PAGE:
Once you are settled in to the hotel we’ll give you a hand to assemble your bike and store your bike bags safely away while you are on the tour. Later in the day our guides will escort you on an easy ride around the local area to help you loosen up and make sure everything is in working order. The time trial will be on TV later in the afternoon so don’t forget to see that!

Tonight we will have an early dinner in order to be ready for tomorrow’s big ride.

As it’s our first dinner together it’s a great chance to really get to know your fellow travellers, as well as have any questions about the next two weeks adventure answered by our staff.

Overnight: Aix les Bains (Alps)
Meals: Dinner

Tuesday, 10 July 2012: Rest Day (Alpe d’Huez)

Today is a rest day in the Tour de France and we will be taking the opportunity to ride one of, if not the most famous col of the Tour, Alpe d’Huez.

The route up to the 1850 meter Alpe d’Huez via the 21 switchbacks is only 13.5 km, with the first few kilometres being the toughest, but it’s an achievable ride for most people.

We will leave the hotel and travel down past Grenoble and up to Bourg d’Oisans at the base of Alpe d’Huez. You may want to start your ride in the valley to have a little warm up before hitting the climb. The ride is not easy but certainly memorable and will no doubt give you a few bragging rights back home when riding with your friends! Once at the top you can have your photo taken on the podium there and enjoy the accomplishment of reaching this famous village.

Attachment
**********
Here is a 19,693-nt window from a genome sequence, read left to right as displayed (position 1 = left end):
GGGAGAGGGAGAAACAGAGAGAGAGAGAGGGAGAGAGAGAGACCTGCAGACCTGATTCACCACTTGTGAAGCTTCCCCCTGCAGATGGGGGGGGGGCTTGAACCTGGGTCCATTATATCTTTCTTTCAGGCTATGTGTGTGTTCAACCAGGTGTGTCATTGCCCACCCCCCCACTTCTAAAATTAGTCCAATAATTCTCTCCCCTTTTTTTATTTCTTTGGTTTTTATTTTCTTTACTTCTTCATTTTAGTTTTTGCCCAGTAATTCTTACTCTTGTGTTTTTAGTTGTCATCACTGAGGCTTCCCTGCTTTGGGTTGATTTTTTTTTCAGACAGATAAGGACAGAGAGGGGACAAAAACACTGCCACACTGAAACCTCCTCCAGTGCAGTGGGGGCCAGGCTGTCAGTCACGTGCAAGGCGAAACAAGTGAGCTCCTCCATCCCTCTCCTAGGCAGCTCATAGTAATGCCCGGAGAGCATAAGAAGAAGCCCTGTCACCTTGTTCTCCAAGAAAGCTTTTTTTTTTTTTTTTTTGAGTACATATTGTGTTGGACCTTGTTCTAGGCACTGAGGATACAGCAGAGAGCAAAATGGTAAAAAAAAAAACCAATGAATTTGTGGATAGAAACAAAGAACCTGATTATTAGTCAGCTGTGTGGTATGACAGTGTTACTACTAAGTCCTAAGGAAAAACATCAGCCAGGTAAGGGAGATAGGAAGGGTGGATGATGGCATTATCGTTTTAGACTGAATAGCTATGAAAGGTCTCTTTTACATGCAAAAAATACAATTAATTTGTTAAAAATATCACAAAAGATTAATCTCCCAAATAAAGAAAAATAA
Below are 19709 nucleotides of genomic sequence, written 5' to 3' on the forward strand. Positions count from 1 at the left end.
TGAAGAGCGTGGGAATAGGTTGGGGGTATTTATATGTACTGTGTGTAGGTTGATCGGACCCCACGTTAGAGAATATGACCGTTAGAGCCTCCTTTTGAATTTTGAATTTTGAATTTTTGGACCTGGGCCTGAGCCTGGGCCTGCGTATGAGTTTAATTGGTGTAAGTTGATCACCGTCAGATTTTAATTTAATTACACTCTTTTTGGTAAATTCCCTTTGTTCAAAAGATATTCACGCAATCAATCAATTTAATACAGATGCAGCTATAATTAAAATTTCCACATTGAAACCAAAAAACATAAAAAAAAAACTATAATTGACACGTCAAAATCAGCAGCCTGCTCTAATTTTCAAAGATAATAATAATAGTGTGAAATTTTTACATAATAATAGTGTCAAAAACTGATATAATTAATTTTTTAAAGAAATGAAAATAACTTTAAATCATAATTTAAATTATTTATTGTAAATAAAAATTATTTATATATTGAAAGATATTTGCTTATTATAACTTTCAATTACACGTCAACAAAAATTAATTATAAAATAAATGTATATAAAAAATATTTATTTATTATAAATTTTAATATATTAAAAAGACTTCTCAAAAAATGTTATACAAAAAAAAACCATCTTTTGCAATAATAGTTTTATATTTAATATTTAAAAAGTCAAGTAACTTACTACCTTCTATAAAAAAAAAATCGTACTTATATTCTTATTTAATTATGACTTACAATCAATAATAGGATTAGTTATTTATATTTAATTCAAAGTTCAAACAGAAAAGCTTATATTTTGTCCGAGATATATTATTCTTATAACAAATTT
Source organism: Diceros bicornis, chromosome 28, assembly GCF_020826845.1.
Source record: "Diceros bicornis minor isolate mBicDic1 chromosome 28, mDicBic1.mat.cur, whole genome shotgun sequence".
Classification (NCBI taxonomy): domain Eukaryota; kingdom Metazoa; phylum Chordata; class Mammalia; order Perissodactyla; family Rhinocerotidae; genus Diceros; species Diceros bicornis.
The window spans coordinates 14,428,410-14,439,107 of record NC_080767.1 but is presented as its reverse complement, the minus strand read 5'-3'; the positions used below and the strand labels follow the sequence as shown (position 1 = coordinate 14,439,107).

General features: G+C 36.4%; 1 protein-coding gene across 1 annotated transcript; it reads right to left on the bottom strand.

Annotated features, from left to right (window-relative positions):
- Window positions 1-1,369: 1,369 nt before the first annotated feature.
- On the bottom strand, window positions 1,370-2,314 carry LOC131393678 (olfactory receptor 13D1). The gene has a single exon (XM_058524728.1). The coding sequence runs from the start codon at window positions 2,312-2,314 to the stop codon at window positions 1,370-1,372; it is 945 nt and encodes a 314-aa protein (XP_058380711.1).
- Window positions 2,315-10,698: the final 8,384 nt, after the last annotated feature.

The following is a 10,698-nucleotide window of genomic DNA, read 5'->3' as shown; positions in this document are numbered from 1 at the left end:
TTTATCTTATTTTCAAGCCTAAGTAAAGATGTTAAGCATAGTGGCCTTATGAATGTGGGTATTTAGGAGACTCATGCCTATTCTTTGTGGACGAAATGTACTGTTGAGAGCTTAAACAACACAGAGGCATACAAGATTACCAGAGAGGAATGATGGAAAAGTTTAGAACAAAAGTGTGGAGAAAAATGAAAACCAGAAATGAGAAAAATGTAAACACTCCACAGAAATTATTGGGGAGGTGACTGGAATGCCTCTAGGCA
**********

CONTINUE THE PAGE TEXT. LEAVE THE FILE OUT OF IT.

After we have returned to Bourg d’Oisans we will have some lunch, check out the local shop, maybe pick up a souvenir before we jump in the coach for our trip back to Aix les Bains and another dinner in the rooftop restaurant where we can watch the sun set with a nice meal and a glass of wine.

Overnight: Aix les Bains (Alps)
Meals: Breakfast, Dinner

Wednesday, 11 July 2012: See the Race, Grand Colombier

The stage will pass within 20 kilometres of us today and the race finish is only 50 kilometres away so our options are numerous!

One option will be to join the race route and follow it to the finish town of Bellegarde-sur-Valserine taking in the new and brutal climb of Grand Colombier along the way. Alternatively one group will ride directly to the finish with a ride along the shores of beautiful Lac du Bourget and then following the mighty Rhone river upstream to see the finish at Bellegarde-sur-Valserine. On arrival we will meet our bus and have a refreshing shower and see what has happened with the race on television before heading down to see it live and soak up some of the atmosphere. The caravane will precede the race by about an hour ensuring that there is plenty to keep us occupied.

The race will be screening live on a big screen so make sure to get a spot with a view.
Finishes are great and it will be interesting to see if the climbers hold out of if someone like Thor who can climb a little comes back to the group on the flat run in.

After the race we will head back to the bus for the short trip home and dinner at the hotel restaurant.

Overnight: Aix les Bains (Alps)
Meals: Breakfast, Dinner

Thursday, 12 July 2012: See the Race, Col de la Madeleine

Again today we are spoilt for choice as the race climbs a number of famous cols however one stands out amongst these as more famous, more beautiful and more challenging.